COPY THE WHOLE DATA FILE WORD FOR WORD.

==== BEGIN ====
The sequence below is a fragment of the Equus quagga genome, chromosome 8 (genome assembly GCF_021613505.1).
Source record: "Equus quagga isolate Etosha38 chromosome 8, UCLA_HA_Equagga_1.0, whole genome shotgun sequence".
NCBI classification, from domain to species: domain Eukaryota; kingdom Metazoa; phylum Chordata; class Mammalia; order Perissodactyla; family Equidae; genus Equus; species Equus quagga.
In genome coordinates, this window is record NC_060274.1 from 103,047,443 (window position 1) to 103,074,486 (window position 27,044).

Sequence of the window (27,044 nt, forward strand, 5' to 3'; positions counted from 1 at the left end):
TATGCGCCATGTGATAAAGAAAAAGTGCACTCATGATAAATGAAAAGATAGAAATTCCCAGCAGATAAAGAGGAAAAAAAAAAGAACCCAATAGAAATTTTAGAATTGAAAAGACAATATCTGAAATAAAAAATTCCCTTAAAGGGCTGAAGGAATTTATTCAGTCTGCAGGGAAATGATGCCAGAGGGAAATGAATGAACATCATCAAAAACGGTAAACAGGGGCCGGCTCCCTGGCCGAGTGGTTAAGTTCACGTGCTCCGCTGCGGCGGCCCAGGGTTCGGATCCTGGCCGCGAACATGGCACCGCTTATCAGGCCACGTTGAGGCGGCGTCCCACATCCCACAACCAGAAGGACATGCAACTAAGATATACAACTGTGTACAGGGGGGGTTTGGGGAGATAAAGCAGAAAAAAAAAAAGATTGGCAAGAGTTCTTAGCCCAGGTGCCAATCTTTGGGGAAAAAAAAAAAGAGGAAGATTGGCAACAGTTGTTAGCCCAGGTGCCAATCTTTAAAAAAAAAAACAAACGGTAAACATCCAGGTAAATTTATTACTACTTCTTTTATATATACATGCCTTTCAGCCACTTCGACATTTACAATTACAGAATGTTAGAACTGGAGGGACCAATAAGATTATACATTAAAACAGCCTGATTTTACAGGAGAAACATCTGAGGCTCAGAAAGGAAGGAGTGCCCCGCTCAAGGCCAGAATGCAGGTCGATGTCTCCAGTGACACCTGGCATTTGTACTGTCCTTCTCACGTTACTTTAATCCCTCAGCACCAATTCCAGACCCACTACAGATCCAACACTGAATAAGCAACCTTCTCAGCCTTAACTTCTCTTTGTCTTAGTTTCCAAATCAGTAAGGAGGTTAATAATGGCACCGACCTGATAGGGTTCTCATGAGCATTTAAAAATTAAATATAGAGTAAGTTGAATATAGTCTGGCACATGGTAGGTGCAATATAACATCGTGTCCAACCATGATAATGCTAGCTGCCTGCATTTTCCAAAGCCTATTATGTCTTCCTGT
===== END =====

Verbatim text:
The sequence below is a fragment of the Equus quagga genome, chromosome 8 (genome assembly GCF_021613505.1).
Source record: "Equus quagga isolate Etosha38 chromosome 8, UCLA_HA_Equagga_1.0, whole genome shotgun sequence".
NCBI classification, from domain to species: domain Eukaryota; kingdom Metazoa; phylum Chordata; class Mammalia; order Perissodactyla; family Equidae; genus Equus; species Equus quagga.
In genome coordinates, this window is record NC_060274.1 from 103,047,443 (window position 1) to 103,074,486 (window position 27,044).

Sequence of the window (27,044 nt, forward strand, 5' to 3'; positions counted from 1 at the left end):
TATGCGCCATGTGATAAAGAAAAAGTGCACTCATGATAAATGAAAAGATAGAAATTCCCAGCAGATAAAGAGGAAAAAAAAAAGAACCCAATAGAAATTTTAGAATTGAAAAGACAATATCTGAAATAAAAAATTCCCTTAAAGGGCTGAAGGAATTTATTCAGTCTGCAGGGAAATGATGCCAGAGGGAAATGAATGAACATCATCAAAAACGGTAAACAGGGGCCGGCTCCCTGGCCGAGTGGTTAAGTTCACGTGCTCCGCTGCGGCGGCCCAGGGTTCGGATCCTGGCCGCGAACATGGCACCGCTTATCAGGCCACGTTGAGGCGGCGTCCCACATCCCACAACCAGAAGGACATGCAACTAAGATATACAACTGTGTACAGGGGGGGTTTGGGGAGATAAAGCAGAAAAAAAAAAAGATTGGCAAGAGTTCTTAGCCCAGGTGCCAATCTTTGGGGAAAAAAAAAAAGAGGAAGATTGGCAACAGTTGTTAGCCCAGGTGCCAATCTTTAAAAAAAAAAACAAACGGTAAACATCCAGGTAAATTTATTACTACTTCTTTTATATATACATGCCTTTCAGCCACTTCGACATTTACAATTACAGAATGTTAGAACTGGAGGGACCAATAAGATTATACATTAAAACAGCCTGATTTTACAGGAGAAACATCTGAGGCTCAGAAAGGAAGGAGTGCCCCGCTCAAGGCCAGAATGCAGGTCGATGTCTCCAGTGACACCTGGCATTTGTACTGTCCTTCTCACGTTACTTTAATCCCTCAGCACCAATTCCAGACCCACTACAGATCCAACACTGAATAAGCAACCTTCTCAGCCTTAACTTCTCTTTGTCTTAGTTTCCAAATCAGTAAGGAGGTTAATAATGGCACCGACCTGATAGGGTTCTCATGAGCATTTAAAAATTAAATATAGAGTAAGTTGAATATAGTCTGGCACATGGTAGGTGCAATATAACATCGTGTCCAACCATGATAATGCTAGCTGCCTGCATTTTCCAAAGCCTATTATGTCTTCCTGT